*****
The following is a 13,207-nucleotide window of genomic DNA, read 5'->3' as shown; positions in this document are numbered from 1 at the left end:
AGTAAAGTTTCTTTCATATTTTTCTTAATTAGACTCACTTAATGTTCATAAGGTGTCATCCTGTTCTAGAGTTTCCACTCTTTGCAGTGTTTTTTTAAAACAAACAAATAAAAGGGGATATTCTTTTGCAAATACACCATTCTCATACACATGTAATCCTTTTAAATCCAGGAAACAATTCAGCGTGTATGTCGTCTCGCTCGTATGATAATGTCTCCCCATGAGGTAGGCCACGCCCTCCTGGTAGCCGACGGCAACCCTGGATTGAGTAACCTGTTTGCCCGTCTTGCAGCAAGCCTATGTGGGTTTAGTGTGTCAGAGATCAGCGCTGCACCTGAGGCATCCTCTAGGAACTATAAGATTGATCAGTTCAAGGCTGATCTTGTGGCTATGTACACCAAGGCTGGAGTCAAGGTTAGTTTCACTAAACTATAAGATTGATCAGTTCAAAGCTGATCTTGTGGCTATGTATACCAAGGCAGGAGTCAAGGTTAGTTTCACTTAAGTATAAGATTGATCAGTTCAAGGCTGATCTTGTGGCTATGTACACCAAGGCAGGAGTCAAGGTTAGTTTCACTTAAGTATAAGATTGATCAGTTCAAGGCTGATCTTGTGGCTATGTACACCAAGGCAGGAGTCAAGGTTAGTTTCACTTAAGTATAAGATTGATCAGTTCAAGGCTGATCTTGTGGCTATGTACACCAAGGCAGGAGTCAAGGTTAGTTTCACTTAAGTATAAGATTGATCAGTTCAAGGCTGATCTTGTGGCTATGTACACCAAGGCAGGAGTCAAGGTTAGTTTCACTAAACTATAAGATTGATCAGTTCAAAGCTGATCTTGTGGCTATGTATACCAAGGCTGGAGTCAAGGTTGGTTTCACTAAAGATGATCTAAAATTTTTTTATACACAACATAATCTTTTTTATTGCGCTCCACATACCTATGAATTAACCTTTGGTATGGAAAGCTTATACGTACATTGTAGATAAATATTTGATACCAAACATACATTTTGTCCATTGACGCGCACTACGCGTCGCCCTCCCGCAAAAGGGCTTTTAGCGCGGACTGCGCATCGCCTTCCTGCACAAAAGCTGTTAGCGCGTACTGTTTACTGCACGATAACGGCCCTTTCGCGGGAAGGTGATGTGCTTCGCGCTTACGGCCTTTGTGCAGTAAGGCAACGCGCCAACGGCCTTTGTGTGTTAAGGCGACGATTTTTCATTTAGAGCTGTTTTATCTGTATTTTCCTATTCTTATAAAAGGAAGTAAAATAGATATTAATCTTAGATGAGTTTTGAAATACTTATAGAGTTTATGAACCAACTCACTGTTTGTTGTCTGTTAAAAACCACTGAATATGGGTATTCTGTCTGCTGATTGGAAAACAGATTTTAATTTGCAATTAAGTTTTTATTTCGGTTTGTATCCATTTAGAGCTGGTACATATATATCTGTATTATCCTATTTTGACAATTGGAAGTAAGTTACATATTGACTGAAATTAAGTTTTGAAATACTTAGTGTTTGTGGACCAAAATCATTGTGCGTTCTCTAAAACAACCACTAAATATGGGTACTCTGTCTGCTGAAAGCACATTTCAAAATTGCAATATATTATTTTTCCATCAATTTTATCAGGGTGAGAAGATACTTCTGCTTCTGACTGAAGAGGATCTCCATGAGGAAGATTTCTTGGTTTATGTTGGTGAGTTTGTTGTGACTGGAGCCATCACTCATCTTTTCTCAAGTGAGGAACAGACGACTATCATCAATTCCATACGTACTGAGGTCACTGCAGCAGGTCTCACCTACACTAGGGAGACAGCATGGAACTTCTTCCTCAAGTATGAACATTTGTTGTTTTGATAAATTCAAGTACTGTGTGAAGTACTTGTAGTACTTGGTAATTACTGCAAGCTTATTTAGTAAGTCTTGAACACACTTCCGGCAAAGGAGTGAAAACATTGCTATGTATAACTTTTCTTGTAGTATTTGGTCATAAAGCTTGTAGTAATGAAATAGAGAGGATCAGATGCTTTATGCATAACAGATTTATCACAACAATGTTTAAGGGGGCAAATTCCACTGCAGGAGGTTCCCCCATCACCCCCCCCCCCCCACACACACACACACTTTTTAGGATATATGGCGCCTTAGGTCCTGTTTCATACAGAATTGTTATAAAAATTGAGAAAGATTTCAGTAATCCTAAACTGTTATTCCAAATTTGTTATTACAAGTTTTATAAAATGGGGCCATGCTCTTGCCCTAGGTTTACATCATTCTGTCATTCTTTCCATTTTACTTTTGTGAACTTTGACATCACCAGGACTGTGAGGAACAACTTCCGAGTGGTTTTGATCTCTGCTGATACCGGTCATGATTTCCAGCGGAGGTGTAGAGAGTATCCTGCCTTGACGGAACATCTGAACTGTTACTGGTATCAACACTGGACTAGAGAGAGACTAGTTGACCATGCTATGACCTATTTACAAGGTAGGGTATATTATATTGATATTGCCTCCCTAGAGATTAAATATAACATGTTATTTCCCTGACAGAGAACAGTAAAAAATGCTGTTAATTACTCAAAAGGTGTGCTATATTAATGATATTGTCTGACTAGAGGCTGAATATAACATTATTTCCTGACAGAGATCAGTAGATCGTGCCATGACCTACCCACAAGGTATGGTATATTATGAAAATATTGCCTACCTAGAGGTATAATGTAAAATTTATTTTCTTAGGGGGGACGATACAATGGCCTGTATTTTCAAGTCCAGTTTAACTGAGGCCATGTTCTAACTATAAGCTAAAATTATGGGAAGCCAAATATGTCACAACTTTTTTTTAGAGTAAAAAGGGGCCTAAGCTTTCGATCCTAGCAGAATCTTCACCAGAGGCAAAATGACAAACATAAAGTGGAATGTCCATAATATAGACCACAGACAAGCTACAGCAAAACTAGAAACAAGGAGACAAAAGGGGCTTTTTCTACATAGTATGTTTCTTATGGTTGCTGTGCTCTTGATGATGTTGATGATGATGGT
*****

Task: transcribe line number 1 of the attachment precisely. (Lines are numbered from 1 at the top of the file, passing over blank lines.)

The following is a 13,207-nucleotide window of genomic DNA, read 5'->3' as shown; positions in this document are numbered from 1 at the left end: